This is that time of the year when the lush green grass just doesn’t spring to hallowed life but turns sentinels to the unparalleled spectacle of crowning glory in the pantheon of sports – it is time of Wimbledon. It is, arguably, the mecca of tennis, where every player worth his/ her salt wishes to give atleast one winning speech in their lifetimes. And so, what better time to read ‘Centre Court’, this scintillating fictional account of an Indian lad, pursuing his dream at ‘The Championships’, than now?
Ranked World No. 25 just a year ago, Shankar Mahadevan, a 25-year old, 6 feet 2 inches tall, feisty tennis player on the ATP singles tour, has dropped to World No. 41 now, owing to a nasty injury sustained last year. But the ambition of two decades must be chased till it gets all blurred and disappears. Hence, he is attempting to find his mojo back, and is aiming at a last, all-guns-blazing go at redemption. Having Pa by his side – his mentor, his coach, his strategist, his strength, his father – he lands at the All England Club and what we get, are the accounts of both their journeys.
‘Centre Court’ is a refreshing read, for multiple reasons. Firstly, it dwells deep and consistent, into the game. Tennis is no sidekick or backdrop; it is the hero. The terse, clear and engaging descriptions of the technicalities of play, the tour, the players and their teams, the rankings, the camaraderie (and fallouts), the endorsements, the federations and politics that appear consistently across the body of the book, provide an insider’s peek into the world of tennis. For a reader uninitiated into this game, this can well morph into a trimmed but exciting dossier. Of course, for the tennis enthusiasts, this turns into a mild riot. The narrative will sit up and take them back to duels between Arthur Ashe and Jimmy Connors, style contrasts of Roger Federer and Rafael Nadal, the domination of Steffi Graf and Serena Williams. And yes, one won’t doubt where the author’s loyalties lie with his protagonist speaking his mind on these lines:
I think equal prize money is something to be proud of. Even if hypothetically (and that’s a big IF), the men’s game is more valuable and the women have an unfair gain, we should be proud that in a world where it is so often skewed the other way, and for so long, we are the exception.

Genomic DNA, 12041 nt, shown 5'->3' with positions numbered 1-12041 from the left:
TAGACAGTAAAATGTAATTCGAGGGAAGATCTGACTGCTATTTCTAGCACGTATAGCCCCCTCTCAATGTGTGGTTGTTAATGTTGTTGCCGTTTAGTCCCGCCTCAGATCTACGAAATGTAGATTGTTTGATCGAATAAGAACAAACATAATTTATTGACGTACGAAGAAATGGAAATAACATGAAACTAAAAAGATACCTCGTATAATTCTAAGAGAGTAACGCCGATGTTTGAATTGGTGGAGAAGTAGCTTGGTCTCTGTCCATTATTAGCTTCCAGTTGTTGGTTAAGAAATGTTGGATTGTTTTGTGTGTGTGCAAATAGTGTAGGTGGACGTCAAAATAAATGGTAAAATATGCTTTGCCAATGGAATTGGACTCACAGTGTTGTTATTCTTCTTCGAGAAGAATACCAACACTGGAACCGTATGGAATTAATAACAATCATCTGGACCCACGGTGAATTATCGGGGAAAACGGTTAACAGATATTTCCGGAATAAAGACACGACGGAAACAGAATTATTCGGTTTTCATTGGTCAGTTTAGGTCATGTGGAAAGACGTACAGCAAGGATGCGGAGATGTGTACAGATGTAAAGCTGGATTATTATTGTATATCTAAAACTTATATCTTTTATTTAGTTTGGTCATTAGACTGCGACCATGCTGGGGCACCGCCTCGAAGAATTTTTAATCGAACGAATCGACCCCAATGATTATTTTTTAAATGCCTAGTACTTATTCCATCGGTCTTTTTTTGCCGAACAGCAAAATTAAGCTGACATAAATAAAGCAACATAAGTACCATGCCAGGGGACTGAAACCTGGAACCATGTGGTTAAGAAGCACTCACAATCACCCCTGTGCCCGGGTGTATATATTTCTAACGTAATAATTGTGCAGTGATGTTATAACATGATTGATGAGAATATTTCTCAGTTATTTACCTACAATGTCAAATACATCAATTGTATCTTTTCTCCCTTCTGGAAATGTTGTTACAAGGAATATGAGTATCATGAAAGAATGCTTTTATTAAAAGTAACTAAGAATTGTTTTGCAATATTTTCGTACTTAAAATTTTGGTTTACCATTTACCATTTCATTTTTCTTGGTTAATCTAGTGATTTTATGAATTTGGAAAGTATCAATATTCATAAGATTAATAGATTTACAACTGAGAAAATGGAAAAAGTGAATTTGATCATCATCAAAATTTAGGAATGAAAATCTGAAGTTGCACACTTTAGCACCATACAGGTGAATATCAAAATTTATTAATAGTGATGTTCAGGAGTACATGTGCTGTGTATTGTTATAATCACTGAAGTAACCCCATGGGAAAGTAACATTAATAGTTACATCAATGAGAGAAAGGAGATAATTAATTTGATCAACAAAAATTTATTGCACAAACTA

Secondly, the story manages to strike a balance between the professional and the personal sides of the protagonist. And Subramanian achieves this by playing a smart card – he presents the story in first person account, alternating between Shankar and his Pa. Their perspectives juxtapose energy and tranquillity, ambition and consternation, impulse and maturity, and together, they make a formidable team, plugging effectively, any lose ends that might hand the book, a fault. The tone of their conversations is taut, nimble on the senses and leave a ring in the memory – much like an ace.
Thirdly, and most appealing to me, was the climax. I hoped the author didn’t squander the advantage he had steadily gained over a substantial 250 odd pages and he does well, in the end, to pocket the match.
This is a riveting read that not only celebrates one of the most exciting sports of all time but also makes veiled attacks on the lacunae plaguing the Indian system, preventing it from producing Grand Slam champions, especially in the Singles circuit. Thus, while one might be tempted to tag the book as sports fiction, it still can lay a valid claim in being called a story of relationships, emotions and most importantly, dreams. And hence, this book shall survive the Wimbledon season and continue to appear lush green, long after the grass, at the venerated grounds, have turned yellow.
[Image courtesy realsport101.com]